Welcome to Diversity Week

The first half of 2018 is feeling like a true inflection point in marketing. Trends which have been clear enough for at least two years reached a tipping point. Brands can no longer dismiss external and internal crises about diversity — in the broadest sense — as minor tempests in the communications teacup.

In fact — and here’s a key message — brand crises around diversity (not to mention privacy) are not PR issues any more. It’s no longer just about handling the fall-out and continuing with business as usual.

Down to cases? #MeToo is nothing new, but gained a tremendous boost from multiple high profile reports of sexual harrassment. #TimesUp sprang from a determination to make concrete changes to end sexual harrassment in the workplace. #BlackLivesMatter is, disarmingly, five years old. #MarchForOurLives may not have its roots in diversity issues, but has strenuously sought to highlight the heightended dangers gun violence in non-white communities.

Internally, some brands are perceived as getting it right. Salesforce is putting its money where Marc Benioff’s formidable mouth is to combat its gender pay gap. Some brands, despite apparent good intentions, have a way to go. Starbucks’ very public commitment to inclusion and diversity ran into the roadblock of reality just last week when the manager of a Philadelphia outlet called the police to report two black male customers for “trespassing” — or “hanging out,” as it’s perhaps better called.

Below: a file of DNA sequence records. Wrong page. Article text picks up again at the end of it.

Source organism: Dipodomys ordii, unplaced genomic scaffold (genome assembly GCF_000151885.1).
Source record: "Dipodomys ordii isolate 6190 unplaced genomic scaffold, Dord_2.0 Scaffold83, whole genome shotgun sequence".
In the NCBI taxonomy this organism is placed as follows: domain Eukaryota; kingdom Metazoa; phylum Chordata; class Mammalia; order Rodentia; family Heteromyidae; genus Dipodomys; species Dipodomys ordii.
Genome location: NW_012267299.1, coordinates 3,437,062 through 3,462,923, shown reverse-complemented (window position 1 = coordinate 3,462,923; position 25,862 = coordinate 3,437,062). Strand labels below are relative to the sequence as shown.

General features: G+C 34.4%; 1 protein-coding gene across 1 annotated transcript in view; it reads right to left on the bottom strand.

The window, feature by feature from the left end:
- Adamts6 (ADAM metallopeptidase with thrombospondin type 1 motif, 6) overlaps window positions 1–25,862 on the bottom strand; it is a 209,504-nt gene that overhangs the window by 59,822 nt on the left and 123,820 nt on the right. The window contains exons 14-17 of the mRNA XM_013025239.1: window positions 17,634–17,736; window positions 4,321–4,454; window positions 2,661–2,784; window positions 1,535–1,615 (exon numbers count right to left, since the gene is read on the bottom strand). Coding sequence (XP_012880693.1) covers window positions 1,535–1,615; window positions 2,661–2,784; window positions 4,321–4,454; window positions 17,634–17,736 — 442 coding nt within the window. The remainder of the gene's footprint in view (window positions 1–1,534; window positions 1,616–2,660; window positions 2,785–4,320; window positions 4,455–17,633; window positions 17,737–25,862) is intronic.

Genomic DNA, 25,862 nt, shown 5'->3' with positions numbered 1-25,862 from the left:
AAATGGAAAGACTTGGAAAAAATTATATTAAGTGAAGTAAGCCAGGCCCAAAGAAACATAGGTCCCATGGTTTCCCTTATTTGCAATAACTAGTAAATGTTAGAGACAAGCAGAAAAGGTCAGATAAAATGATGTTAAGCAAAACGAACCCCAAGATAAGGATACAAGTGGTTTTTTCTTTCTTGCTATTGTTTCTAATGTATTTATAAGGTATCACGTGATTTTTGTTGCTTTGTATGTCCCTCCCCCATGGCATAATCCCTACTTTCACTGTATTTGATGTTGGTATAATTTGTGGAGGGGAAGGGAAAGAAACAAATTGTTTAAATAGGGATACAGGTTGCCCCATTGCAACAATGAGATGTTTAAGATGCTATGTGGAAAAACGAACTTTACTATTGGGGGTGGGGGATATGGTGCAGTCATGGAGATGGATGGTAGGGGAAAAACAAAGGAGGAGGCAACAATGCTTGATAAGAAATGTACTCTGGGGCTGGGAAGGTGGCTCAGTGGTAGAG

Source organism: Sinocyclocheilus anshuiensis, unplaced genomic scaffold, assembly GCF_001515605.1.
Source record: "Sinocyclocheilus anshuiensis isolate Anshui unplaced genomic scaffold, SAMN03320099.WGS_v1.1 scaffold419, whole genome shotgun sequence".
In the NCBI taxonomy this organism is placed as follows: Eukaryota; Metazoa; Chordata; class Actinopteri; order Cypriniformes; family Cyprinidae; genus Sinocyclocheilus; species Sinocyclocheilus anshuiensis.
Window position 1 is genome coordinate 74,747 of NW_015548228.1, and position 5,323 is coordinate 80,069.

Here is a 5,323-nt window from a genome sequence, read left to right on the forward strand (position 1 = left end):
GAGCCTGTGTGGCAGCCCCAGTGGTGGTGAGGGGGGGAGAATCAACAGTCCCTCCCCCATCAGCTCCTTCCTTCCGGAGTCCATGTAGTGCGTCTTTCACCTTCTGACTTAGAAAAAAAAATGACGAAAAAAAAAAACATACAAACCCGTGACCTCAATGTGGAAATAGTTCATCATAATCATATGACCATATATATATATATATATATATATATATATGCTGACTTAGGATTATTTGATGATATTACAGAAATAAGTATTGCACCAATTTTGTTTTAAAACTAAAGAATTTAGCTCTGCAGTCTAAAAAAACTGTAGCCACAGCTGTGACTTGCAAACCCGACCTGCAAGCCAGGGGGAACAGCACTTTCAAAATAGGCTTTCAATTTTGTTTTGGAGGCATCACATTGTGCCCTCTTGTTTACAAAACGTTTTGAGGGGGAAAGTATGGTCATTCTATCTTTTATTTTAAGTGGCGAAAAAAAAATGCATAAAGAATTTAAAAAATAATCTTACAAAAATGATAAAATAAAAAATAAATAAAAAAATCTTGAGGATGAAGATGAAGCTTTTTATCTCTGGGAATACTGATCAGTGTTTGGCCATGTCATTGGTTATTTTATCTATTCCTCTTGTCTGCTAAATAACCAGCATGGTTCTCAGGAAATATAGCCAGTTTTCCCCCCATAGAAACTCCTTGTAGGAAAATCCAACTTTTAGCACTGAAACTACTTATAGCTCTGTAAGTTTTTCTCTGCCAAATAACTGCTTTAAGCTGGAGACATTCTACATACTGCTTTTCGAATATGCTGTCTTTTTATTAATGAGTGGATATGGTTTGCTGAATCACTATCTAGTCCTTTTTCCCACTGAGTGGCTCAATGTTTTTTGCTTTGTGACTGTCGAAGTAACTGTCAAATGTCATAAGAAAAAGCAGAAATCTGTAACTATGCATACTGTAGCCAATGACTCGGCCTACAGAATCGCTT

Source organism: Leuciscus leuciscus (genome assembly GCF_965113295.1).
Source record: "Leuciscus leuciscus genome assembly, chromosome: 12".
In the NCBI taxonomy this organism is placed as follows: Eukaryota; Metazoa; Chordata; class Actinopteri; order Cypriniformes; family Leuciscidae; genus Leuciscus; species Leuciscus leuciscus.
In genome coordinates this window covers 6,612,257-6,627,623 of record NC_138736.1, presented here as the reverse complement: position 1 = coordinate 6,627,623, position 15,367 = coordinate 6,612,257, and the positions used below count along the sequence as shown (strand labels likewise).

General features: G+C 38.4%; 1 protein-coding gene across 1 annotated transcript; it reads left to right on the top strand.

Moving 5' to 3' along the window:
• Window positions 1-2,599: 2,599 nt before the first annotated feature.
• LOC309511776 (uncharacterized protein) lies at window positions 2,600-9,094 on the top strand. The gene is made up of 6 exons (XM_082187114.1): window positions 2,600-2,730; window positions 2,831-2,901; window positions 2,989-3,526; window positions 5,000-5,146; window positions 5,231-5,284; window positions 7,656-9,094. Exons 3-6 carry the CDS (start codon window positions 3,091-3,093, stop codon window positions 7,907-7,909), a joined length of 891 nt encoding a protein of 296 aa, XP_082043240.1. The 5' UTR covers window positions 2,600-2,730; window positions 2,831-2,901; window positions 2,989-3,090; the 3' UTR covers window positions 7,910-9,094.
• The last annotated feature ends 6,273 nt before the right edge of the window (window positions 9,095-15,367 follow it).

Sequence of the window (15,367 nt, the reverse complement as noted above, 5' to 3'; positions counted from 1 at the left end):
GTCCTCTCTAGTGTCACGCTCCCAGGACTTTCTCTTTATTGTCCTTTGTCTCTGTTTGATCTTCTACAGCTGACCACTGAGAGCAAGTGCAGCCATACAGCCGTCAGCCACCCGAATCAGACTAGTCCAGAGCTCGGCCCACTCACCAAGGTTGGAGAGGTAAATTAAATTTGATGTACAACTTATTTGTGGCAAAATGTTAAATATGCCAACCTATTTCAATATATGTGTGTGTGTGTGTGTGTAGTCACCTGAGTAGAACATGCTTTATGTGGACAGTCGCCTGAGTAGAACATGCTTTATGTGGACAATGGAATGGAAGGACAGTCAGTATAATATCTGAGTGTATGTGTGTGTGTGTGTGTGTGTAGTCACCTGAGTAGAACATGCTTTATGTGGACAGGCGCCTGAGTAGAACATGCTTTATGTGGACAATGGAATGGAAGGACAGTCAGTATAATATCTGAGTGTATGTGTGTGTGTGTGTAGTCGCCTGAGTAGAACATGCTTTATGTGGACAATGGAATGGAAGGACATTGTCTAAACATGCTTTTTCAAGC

The arrest of the two men was captured on video, leading to a storm of social protests, a response by Starbucks’ CEO describing the incident as “reprehensible,” protests outside the coffee shop, and a call for an investigation by the city mayor.

From sexual harrassment to racial profiling, the tip of an iceberg is now clearly visible, trapped in the glare of social media.

We’ve spent the last few years —  hasn’t everyone? —  talking about the importance of social as a brand marketing channel. It’s an astonishing forum, not just for reaching customers, but for creating two-way engagement with them.  Now we’re looking at the other side of the coin. Just as Facebook is now recognized as a place to share misleading political propaganda, as well as videos of cats, so social as a whole is now clearly a place where motivated citizens can send a deafening message of anger and hostility in the direction of brands, as well as receive offers and discounts.

And the long-tail of social —  the potential of a message to be shared, re-shared, recycled, and to become an enduring online meme —  does mean that a quick apology, a well-crafted statement, a promise to do better, doesn’t cut the mustard. The social audience knows when a brand is putting lipstick on a pig. What the audience expects is action; and when it’s not forthcoming, that audience will return to the subject again, and again, and again. Lipstick

So, in an environment where real change is being demanded, we bring you DMN’s first Diversity Week. We’re not defining diversity narrowly, and we’re including both market-facing and internal topics. We’ll be talking about marketing across cultures, about avoiding stereotyped imagery, about the relevance of #TimesUp to advertising, and diversity in commerce.

Stay with us for a real mix of content, and stand by for more news about our own DMN Marketing Hall of Femme.

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